A leading contributor of science and knowledge through discoveries.

 

Recent Publications

Cardiorespiratory Fitness and Adiposity in Metabolically Healthy Overweight and Obese Youth

Martin Sénéchal, PhD, Brandy Wicklow, MD, Kristy Wittmeier, PhD, Jacqueline Hay, MS, Andrea C. MacIntosh, BA, Pinar Eskicioglu, BSc, Niranjan Venugopal, PhD, and Jonathan M. McGavock, PhD, 2013

Why did we do this study?

Obesity is associated with an array of risk factors such as insulin resistance, metabolic syndrome, and fatty liver disease that increase a child s risk for Type 2 diabetes and heart disease. While it is commonly believed that all overweight individuals have these risk factors, 25 to 40% obese adults remain free from cardiometabolic risk factors and are considered “metabolically healthy”. These “Metabolically Healthy Obese” (MHO) individuals have a lower risk for developing debilitating diseases and live longer than peers with metabolic diseases. The purpose of this study was to address two important gaps in our understanding of metabolically healthy obesity in children: (1) In a community-based sample of overweight or obese youth, how many would be considered metabolically healthy? and (2) How important is fitness in determining whether an overweight child is metabolically healthy?

What did we do?

To answer these questions, we conducted a series of cross-sectional and matching studies comparing fitness levels between overweight children with metabolic risk factors and those without risk factors. Risk factors that we measured in the children included high blood pressure, high bad cholesterol, low good cholesterol, fatty liver and blood sugar. Fitness levels were measured on a stationary bike test where children pedaled and increasing workloads until maximal exhaustion. Fatty liver was measuring using a very novel MRI technique that provided an accurate but non-invasive measure of how much fat was in their liver.

What did we find?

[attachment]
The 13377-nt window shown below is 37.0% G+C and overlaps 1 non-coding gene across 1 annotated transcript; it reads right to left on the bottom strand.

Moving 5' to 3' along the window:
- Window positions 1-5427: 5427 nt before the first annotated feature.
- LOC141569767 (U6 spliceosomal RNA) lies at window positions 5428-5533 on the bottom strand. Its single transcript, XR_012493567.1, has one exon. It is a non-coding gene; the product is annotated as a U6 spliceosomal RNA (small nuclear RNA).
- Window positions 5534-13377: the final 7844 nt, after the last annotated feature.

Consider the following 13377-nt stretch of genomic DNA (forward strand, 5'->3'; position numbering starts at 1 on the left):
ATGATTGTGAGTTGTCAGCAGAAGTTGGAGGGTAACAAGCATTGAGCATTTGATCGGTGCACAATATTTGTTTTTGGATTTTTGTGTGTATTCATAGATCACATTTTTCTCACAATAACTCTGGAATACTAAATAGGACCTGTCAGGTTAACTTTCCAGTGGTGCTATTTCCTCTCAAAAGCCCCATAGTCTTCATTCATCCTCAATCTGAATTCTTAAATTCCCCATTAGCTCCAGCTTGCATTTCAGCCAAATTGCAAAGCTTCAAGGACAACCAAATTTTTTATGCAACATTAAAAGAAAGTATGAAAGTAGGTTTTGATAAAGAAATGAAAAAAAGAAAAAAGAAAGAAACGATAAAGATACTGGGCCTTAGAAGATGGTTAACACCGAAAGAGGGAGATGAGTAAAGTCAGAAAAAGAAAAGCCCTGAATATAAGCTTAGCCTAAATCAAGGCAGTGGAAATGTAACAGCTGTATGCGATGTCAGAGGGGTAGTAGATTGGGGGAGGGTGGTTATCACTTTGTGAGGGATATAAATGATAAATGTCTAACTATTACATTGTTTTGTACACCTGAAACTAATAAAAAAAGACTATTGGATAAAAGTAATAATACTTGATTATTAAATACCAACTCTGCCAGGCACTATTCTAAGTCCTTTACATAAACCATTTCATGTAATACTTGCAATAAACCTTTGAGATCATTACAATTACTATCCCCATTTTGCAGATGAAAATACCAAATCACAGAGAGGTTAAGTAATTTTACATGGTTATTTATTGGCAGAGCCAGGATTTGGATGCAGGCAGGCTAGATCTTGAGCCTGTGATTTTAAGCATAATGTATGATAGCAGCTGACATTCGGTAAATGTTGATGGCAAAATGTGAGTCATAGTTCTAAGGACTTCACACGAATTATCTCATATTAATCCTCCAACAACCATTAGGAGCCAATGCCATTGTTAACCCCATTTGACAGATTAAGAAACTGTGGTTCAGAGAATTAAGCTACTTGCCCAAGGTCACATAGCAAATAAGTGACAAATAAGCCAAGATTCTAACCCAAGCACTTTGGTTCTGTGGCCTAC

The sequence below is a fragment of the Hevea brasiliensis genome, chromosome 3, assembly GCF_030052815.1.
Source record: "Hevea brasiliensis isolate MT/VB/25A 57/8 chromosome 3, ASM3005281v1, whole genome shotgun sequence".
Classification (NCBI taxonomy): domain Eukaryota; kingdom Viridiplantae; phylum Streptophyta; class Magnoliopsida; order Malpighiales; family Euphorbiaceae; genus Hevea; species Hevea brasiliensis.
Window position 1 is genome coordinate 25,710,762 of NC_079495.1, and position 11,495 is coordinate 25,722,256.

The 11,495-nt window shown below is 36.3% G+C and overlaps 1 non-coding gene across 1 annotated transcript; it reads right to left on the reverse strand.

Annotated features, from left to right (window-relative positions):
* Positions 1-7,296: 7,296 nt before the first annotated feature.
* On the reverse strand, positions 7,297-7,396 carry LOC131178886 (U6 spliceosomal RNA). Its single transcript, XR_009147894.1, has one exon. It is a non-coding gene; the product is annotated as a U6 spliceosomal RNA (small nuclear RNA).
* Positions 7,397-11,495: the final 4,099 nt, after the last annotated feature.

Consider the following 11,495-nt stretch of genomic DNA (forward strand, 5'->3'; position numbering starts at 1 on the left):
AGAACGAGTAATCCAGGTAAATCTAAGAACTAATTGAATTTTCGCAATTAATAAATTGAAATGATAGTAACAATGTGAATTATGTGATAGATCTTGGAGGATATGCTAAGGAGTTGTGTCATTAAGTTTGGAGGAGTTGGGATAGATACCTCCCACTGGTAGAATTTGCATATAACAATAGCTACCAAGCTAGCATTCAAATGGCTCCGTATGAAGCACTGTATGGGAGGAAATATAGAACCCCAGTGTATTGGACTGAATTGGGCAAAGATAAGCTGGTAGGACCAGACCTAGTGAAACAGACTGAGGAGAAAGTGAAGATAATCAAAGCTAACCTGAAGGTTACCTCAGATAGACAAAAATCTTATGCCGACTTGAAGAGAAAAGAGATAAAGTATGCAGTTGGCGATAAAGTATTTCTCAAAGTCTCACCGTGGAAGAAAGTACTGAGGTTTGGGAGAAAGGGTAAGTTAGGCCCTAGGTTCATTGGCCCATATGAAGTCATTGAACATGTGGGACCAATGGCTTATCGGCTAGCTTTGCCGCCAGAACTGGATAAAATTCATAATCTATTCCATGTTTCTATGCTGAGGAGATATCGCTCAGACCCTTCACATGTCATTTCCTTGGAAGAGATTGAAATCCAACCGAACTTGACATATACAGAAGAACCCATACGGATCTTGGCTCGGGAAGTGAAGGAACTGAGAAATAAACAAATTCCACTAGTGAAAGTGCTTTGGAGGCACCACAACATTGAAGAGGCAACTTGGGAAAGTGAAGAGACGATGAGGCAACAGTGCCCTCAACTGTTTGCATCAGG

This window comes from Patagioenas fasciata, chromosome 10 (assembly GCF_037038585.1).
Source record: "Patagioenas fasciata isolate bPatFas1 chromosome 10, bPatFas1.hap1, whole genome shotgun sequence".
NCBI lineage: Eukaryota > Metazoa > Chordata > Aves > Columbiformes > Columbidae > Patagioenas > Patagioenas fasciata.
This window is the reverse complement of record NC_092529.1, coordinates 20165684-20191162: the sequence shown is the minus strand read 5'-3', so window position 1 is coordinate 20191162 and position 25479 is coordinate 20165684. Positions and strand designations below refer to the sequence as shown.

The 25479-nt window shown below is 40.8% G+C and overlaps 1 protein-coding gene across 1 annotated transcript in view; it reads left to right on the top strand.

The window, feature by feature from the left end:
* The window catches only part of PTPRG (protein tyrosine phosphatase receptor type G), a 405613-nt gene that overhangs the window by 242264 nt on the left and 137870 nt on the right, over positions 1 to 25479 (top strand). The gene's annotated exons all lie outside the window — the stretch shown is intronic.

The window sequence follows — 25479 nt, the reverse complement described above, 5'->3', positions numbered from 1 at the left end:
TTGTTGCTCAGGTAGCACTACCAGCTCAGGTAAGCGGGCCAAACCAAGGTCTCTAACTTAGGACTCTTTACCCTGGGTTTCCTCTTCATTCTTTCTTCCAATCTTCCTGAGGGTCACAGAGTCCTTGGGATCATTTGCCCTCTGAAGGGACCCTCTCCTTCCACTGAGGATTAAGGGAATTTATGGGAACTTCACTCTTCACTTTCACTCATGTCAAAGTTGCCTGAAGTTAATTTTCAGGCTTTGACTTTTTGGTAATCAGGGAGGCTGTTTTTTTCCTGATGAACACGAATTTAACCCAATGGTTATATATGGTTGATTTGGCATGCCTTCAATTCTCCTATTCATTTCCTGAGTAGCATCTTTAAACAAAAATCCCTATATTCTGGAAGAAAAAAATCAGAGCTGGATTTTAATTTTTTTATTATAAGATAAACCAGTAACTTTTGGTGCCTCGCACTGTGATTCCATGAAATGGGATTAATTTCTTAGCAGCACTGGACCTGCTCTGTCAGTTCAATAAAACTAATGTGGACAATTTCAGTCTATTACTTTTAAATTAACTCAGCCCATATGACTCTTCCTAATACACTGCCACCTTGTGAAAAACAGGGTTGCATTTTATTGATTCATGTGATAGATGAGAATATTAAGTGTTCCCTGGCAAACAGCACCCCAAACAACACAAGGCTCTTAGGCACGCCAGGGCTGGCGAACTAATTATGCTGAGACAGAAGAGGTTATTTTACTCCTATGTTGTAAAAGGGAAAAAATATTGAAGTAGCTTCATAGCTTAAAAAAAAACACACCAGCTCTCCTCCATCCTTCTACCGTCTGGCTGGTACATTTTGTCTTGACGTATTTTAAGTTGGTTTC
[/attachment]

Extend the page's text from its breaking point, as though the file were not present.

First, we found that over 30% of overweight and obese children do not have a single elevated metabolic risk factor. The children without any risk factors were characterized by a lower body weight and lower levels of fat in their liver. Second, we found that being metabolically healthy had nothing to do with fitness levels. In fact when children were separated into categories of very high fitness and low fitness, the number of children that were metabolically healthy in each group was identical. Therefore, fitness levels were not an important predictor of being metabolically healthy in obese children.

Why is this important?

This study provides important insight into the predictors of metabolic disease in obese youth. For clinicians and parents, they should be aware that in overweight children can be risk free and that it is relatively common. Additionally, the important predictor of being free from metabolic risk factors is preventing excessive weight gain.

High Burden of Kidney Disease in Youth-Onset Type 2 Diabetes

Allison B. Dart, MD, Elizabeth A. Sellers, MD, Patricia J. Martens, PHD, Claudio Rigatto, MD, Marni D. Brownell, PHD and Heather J. Dean, MD

Infant antibiotic exposure and the development of childhood overweight and central adiposity

Azad MB, Bridgman SL, Becker AB, Kozyrskyj AL